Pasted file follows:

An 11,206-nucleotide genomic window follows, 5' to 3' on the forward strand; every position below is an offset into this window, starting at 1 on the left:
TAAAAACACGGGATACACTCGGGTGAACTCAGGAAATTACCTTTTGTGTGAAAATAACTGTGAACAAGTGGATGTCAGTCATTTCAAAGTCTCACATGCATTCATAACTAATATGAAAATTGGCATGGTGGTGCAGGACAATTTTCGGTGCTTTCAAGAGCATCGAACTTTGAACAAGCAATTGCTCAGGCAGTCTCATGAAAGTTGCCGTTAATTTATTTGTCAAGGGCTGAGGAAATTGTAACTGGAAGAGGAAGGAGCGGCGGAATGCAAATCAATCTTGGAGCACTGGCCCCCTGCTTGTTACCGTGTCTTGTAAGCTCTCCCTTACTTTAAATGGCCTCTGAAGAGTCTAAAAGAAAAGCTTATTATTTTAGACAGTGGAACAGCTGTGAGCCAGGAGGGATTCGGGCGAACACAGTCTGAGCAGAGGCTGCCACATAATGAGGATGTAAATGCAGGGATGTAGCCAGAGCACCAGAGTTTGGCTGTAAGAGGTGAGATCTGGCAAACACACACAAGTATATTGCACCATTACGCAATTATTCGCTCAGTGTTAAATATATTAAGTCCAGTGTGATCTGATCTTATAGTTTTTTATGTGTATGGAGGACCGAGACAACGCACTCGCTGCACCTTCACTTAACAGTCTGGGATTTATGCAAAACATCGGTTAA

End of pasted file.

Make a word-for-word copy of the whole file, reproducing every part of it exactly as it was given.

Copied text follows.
An 11,206-nucleotide genomic window follows, 5' to 3' on the forward strand; every position below is an offset into this window, starting at 1 on the left:
TAAAAACACGGGATACACTCGGGTGAACTCAGGAAATTACCTTTTGTGTGAAAATAACTGTGAACAAGTGGATGTCAGTCATTTCAAAGTCTCACATGCATTCATAACTAATATGAAAATTGGCATGGTGGTGCAGGACAATTTTCGGTGCTTTCAAGAGCATCGAACTTTGAACAAGCAATTGCTCAGGCAGTCTCATGAAAGTTGCCGTTAATTTATTTGTCAAGGGCTGAGGAAATTGTAACTGGAAGAGGAAGGAGCGGCGGAATGCAAATCAATCTTGGAGCACTGGCCCCCTGCTTGTTACCGTGTCTTGTAAGCTCTCCCTTACTTTAAATGGCCTCTGAAGAGTCTAAAAGAAAAGCTTATTATTTTAGACAGTGGAACAGCTGTGAGCCAGGAGGGATTCGGGCGAACACAGTCTGAGCAGAGGCTGCCACATAATGAGGATGTAAATGCAGGGATGTAGCCAGAGCACCAGAGTTTGGCTGTAAGAGGTGAGATCTGGCAAACACACACAAGTATATTGCACCATTACGCAATTATTCGCTCAGTGTTAAATATATTAAGTCCAGTGTGATCTGATCTTATAGTTTTTTATGTGTATGGAGGACCGAGACAACGCACTCGCTGCACCTTCACTTAACAGTCTGGGATTTATGCAAAACATCGGTTAA